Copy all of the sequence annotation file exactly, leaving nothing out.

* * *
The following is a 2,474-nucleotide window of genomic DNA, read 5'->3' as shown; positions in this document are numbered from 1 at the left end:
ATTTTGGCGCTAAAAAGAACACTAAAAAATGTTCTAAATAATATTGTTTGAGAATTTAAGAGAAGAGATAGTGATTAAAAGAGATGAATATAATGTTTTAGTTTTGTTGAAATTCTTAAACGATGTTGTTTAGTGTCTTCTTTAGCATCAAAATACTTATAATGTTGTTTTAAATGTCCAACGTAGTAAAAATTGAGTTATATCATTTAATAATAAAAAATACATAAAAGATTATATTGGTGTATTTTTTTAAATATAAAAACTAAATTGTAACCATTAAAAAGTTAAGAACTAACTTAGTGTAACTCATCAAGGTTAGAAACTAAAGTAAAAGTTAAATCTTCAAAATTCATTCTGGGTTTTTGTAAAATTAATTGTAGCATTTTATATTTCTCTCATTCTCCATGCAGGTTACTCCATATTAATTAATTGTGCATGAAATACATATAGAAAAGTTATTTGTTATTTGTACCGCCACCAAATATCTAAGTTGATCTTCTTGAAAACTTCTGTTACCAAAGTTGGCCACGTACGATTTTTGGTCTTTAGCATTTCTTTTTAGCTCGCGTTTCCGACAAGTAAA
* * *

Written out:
The following is a 2,474-nucleotide window of genomic DNA, read 5'->3' as shown; positions in this document are numbered from 1 at the left end:
ATTTTGGCGCTAAAAAGAACACTAAAAAATGTTCTAAATAATATTGTTTGAGAATTTAAGAGAAGAGATAGTGATTAAAAGAGATGAATATAATGTTTTAGTTTTGTTGAAATTCTTAAACGATGTTGTTTAGTGTCTTCTTTAGCATCAAAATACTTATAATGTTGTTTTAAATGTCCAACGTAGTAAAAATTGAGTTATATCATTTAATAATAAAAAATACATAAAAGATTATATTGGTGTATTTTTTTAAATATAAAAACTAAATTGTAACCATTAAAAAGTTAAGAACTAACTTAGTGTAACTCATCAAGGTTAGAAACTAAAGTAAAAGTTAAATCTTCAAAATTCATTCTGGGTTTTTGTAAAATTAATTGTAGCATTTTATATTTCTCTCATTCTCCATGCAGGTTACTCCATATTAATTAATTGTGCATGAAATACATATAGAAAAGTTATTTGTTATTTGTACCGCCACCAAATATCTAAGTTGATCTTCTTGAAAACTTCTGTTACCAAAGTTGGCCACGTACGATTTTTGGTCTTTAGCATTTCTTTTTAGCTCGCGTTTCCGACAAGTAAA